Nevertheless, Energy Secretary Alfonso Cusi assured that local oil companies have enough supply of oil which can last up to 30 days.

In the event that oil prices soar, excise tax in oil may be suspended as provisioned in the Tax Reform for Acceleration and Inclusion (TRAIN) Law 1.

“Meron tayo dyan na safety net na sinasabi na kapag yung presyo ng langis in the world market, yung pag-aangkat natin breaches the 80 dollar per barrel in 3 consecutive months, we might intend to suspend excise tax,” Cusi explained.

But the official noted that as of now, there is a slim chance for the price hike, especially so that Saudi Aramco has announced to resume its normal operation in September.

Meanwhile, the DOE is also preparing for the possible adverse effect of the oil price hike to the impeding maintenance shutdown of Malampaya Power Plant next month.

Once the Malampaya is shut down, power distributors will have to buy electricity from oil-powered plants which may still lead to a power rate increase.

“Iyan pinag-aralan na natin iyan. Number 1, we want to make sure that there will be no power interruption because of the maintenance. Number two, that there will be no spike in price because of the maintenance,” Cusi said.

“Kaya lang syempre itong misbehavior ng price in the world market, talagang pagsipa noon mapi-feel natin,” he added.

Aside from diesel power plants, coal and hydropower plants are among the alternative power sources that the government is eyeing. – MNP (with details from Joan Nano)

DILG: No LGU in Metro Manila is 100% compliant with road clearing order

Aileen Cerrudo   •   September 17, 2019

None of the Metro Manila local government units has reached 100 percent compliance with the road clearing order, according to the Department of the Interior and Local Government (DILG).

In a statement, the DILG said they still have not identified which of the LGUs are fully compliant with President Rodrigo Duterte’s order to clear all public roads.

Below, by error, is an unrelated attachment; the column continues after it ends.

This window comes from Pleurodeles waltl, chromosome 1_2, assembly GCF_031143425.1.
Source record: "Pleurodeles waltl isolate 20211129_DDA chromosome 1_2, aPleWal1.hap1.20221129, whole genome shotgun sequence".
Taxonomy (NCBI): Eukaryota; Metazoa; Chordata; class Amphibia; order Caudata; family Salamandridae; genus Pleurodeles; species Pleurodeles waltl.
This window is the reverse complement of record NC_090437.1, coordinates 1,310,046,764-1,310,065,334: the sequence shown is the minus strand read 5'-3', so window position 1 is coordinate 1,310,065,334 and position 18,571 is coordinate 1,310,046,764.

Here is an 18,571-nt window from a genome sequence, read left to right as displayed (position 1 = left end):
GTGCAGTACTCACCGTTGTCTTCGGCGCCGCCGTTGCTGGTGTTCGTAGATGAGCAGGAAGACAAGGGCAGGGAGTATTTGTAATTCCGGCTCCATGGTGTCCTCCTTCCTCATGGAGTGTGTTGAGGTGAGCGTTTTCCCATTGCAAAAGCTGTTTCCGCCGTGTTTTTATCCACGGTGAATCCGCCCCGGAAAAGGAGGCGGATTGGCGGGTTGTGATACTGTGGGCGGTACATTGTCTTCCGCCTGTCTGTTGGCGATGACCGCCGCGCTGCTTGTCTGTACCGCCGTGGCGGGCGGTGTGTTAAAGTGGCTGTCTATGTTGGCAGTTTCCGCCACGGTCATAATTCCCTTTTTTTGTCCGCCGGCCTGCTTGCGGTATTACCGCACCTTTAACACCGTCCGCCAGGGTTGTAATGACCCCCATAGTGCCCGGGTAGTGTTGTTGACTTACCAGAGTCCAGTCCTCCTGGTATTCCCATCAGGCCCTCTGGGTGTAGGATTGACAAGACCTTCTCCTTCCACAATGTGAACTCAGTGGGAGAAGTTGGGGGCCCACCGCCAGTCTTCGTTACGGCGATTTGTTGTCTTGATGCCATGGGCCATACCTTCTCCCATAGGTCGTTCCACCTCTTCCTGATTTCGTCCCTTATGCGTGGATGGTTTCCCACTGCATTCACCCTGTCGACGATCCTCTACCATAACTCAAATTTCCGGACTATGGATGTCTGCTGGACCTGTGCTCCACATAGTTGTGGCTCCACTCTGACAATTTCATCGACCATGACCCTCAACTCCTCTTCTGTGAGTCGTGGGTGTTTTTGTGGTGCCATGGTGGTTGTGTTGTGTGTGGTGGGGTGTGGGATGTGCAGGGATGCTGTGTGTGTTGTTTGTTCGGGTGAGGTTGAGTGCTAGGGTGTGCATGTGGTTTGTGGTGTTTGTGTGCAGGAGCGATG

“We have not made any determination on which LGUs are fully compliant,” according to DILG Spokesman Jonathan Malaya.

Malaya also said an LGU needs to be fully compliant with the following before it can be declared as obstruction-free:

  • Enact or revisit ordinances related to road clearing and banning of illegal construction
  • Prepare an inventory of roads within their jurisdiction
  • Develop and implement displacement strategies
  • Cause and rehabilitation of recovered public roads

He also added that the DILG will validate the data from the LGUs regarding their status in the road clearing directive.—AAC (with reports from Mon Jocson)

DOE prepares for possible effects of Saudi oil site attack

Aileen Cerrudo   •   September 17, 2019

The Department of Energy (DOE) is preparing for the possible impact of the recent Saudi oil attacks on the Philippines’ oil sector.

Based on the Facebook post on Monday (September 17), the DOE said they already held an emergency meeting at their headquarters in Taguig.

According to the energy department they are closely monitoring the situation about the incident and will keep the public informed of any developments.

READ: Analyst fears disruption of Saudi oil supply could bring ‘dire’ consequences

“We are seeking to ensure that the energy family will be sufficiently prepared to face the potential impact of this unfortunate incident, if any, on the country,” their post state.

Reports say the ‘large-scale’ drone attack can disrupt more than 5% of global oil supply.—AAC